One country to watch is (NATO member) Turkey. It can't join SCO as a member of NATO. But NATO membership has not been a boon lately for the security or prosperity of that country.

The Mound of Sound said...

Hi, Chris. An unmentioned aspect that intrigues me is the water issue. It's hard for me to imagine that an SCO deal incorporating India and Pakistan could be achieved without some accommodation on distribution and security of access to Himalayan headwaters. It would only make sense for a deal to be struck as, otherwise, the existing tensions could only worsen in coming years. What's your take on that? Will we see India and China's standoff along the frontier of Arunachal Pradesh stood down? I don't know about you but that would make me feel a lot better.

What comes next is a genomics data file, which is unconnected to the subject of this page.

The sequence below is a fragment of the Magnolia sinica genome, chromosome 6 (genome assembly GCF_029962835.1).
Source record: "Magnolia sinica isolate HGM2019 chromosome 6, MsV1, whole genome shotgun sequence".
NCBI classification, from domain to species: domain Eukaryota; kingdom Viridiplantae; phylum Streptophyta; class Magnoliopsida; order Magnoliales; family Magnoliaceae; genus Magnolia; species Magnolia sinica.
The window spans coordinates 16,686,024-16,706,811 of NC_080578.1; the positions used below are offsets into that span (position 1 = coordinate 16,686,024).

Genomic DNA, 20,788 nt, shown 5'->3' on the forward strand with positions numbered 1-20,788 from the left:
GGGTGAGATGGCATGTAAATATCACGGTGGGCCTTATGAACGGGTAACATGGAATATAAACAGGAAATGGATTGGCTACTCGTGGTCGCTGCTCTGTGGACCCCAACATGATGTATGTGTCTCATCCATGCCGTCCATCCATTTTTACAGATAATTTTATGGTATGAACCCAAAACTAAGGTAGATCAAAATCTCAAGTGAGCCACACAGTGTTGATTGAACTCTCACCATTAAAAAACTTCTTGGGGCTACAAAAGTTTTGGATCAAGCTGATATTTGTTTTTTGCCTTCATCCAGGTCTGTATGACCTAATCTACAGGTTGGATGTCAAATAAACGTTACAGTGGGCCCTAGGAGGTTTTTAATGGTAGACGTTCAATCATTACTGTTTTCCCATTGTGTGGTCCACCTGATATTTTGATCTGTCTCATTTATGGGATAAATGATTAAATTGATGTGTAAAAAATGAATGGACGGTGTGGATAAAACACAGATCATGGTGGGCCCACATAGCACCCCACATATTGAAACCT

Will the new Berlin Wall demarcating SCO from the West be the Sunni/Shia divide? Given the remarks of some like prince Bandar bin Sultan promising that a Sunni war of extinction on the Shia not to mention Israeli and American sabre rattling against Iran, it would seem a situation tailor-made for a Russian return along with China to the Muslim world, especially some of its richest oilfields.

And what of the Caspian Basin? For years the US has dreamed of pipelines carrying Caspian hydrocarbons directly to Europe, just south of Russia's control. Cheney, while CEO of Haliburton, was lobbying for just such a programme while Afghanistan was under Taliban control. He even tried to get the Clinton State Department to life sanctions against the Kabul government. Remember the picture of those Talibs being feted at Haliburton's HQ in Sweetwater, Texas? Elf and subsequently the Americans tried to revive TAPI but, again, it all was for naught.

Yet everything at this point is so tentative that it's best not to dwell on how this could all go seriously wrong. The loss of American hegemony in Asia Pacific through to the ME would be a terribly destabilizing event. If nothing else it would certainly establish the return to a multipolar world.